Nuclear weapons are often described as an 'insurance policy' against an uncertain future by their advocates. However, rather than acting as a guarantee of stability and predictability over years to come, they can actually create instability and increase the risks faced by the public and governments. An accident involving a nuclear accident is one possibility, but less obvious examples include the potential for nuclear weapons to act as a driver of global nuclear proliferation; the economic risks associated with the immense costs of maintaining a nuclear weapons programme; and the political risks resulting from nuclear weapons falling into the hands of a belligerent extremist government.
These issues are explored in an essay by Nuclear Information Service Director Peter Burt in the latest Blackaby Paper published by Abolition 2000 (available to download below). The essay examines some of the risks which the UK's nuclear weapons programme both poses and faces, looking in particular at the safety record of the Ministry of Defence's nuclear programme over recent years and analysing the chances and consequences of an accident. It is based on the submission made by Nuclear Information Service to the BASIC Trident Commission, which is currently considering the need for the UK to replace its Trident nuclear weapons.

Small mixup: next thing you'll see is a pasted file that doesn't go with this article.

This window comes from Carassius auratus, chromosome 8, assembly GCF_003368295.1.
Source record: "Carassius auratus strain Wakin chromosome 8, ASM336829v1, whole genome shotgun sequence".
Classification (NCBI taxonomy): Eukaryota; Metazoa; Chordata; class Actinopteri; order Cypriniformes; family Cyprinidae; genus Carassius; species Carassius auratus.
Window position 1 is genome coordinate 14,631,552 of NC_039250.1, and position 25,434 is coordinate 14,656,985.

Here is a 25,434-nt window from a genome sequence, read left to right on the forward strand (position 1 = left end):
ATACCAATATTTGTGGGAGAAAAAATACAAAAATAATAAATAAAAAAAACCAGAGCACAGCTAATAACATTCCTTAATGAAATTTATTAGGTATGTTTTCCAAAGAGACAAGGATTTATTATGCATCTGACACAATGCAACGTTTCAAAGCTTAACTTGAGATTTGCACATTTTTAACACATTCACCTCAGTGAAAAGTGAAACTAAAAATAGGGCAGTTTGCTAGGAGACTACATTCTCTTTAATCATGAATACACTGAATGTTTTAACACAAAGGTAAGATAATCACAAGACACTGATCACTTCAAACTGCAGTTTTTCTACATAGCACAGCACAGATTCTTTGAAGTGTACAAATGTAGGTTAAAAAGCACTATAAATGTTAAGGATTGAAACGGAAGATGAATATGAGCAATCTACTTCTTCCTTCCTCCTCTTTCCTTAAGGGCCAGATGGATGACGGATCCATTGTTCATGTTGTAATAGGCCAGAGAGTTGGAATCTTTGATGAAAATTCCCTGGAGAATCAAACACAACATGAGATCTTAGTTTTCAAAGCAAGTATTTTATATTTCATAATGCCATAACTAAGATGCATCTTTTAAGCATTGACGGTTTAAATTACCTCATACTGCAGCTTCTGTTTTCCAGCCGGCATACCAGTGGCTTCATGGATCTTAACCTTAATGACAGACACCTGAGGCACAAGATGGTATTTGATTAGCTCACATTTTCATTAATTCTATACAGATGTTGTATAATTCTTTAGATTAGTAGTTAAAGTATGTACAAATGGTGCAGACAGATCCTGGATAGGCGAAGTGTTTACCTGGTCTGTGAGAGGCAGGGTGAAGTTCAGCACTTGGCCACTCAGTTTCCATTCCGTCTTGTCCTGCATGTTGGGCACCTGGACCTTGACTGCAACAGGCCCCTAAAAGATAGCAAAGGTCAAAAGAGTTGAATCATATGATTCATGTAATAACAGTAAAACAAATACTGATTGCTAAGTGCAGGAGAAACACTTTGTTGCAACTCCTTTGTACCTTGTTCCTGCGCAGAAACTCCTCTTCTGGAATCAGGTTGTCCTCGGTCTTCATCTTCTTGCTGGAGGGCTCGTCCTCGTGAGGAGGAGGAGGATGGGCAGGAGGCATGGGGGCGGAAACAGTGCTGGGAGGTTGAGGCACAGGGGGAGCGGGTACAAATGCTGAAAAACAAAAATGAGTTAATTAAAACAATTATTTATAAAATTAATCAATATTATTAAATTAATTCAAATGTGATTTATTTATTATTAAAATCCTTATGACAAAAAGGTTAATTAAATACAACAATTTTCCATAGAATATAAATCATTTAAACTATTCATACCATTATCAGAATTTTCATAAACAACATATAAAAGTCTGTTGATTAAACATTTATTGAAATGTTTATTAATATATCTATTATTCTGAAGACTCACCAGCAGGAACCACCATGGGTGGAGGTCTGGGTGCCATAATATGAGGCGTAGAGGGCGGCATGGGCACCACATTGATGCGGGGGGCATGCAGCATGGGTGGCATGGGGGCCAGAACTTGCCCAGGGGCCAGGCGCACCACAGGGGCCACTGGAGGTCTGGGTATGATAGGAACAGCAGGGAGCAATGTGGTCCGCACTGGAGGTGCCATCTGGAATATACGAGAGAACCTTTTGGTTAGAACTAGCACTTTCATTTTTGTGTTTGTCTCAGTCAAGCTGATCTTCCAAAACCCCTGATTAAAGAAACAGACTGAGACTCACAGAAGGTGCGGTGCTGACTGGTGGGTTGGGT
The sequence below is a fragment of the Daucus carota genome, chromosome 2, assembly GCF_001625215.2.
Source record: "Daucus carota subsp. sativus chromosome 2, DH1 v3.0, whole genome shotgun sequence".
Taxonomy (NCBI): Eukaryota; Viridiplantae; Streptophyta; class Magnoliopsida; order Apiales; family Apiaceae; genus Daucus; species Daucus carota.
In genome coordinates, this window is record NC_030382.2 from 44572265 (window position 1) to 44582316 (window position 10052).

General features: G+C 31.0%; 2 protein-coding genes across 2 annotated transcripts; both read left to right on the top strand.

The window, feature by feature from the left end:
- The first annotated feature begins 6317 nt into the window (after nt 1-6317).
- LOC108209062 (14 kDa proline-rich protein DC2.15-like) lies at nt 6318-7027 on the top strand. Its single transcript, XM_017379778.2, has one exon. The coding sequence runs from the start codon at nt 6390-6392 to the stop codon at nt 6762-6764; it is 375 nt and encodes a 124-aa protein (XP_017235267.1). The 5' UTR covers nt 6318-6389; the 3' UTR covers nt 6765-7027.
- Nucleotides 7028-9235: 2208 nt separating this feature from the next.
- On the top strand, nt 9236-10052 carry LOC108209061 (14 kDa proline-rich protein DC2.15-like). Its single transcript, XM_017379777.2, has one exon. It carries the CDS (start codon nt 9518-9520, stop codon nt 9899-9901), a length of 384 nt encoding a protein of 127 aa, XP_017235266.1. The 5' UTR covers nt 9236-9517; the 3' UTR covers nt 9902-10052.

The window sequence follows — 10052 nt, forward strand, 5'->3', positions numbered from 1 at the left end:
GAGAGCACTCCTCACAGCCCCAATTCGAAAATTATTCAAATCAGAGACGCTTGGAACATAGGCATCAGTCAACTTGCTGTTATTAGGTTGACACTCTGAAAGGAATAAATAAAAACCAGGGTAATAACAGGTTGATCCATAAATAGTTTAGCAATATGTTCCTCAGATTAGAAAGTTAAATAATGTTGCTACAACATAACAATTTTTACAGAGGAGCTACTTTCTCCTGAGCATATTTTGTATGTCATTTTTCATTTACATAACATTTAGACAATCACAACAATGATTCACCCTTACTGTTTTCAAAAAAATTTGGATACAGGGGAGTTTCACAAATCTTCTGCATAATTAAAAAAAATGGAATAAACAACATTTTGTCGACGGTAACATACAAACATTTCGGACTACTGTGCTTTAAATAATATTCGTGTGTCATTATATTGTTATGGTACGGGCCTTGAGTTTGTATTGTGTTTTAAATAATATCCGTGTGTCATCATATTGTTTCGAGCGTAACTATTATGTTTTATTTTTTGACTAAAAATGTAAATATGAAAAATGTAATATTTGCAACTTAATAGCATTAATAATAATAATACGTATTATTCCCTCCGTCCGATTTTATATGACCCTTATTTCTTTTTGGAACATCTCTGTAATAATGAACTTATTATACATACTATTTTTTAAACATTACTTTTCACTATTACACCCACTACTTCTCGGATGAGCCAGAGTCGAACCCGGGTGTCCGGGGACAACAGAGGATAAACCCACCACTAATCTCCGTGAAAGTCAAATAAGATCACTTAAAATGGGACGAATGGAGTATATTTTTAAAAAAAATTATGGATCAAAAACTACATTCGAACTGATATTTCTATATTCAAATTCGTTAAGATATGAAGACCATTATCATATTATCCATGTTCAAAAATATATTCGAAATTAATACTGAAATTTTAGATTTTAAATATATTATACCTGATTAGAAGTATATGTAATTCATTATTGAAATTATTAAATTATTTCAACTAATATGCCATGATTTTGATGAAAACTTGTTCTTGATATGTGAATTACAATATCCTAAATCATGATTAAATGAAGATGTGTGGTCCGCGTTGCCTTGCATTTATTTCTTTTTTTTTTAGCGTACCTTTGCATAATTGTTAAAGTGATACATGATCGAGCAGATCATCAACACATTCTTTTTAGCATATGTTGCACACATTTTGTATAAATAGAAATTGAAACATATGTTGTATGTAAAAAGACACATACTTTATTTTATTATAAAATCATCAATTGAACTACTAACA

The essay is one of three included in the Blackaby Paper, alongside a critique of the morality of nuclear weapons by Jim McCluskey and a historical review of the emergence of the atomic era and the role played by scientists in the development of nuclear weapons by Howard Gest, who sadly died unexpectedly soon after authoring his essay.
Blackaby Papers are published on a regular basis by Abolition 2000 in memory of Frank Blackaby – a distinguished researcher on economics and peace issues who helped pioneer much of the Stockholm International Peace Research Institute's work and played a major role in shaping debate on nuclear disarmament in the 1980s.
Download Abolition 2000's tenth Blackaby Paper here: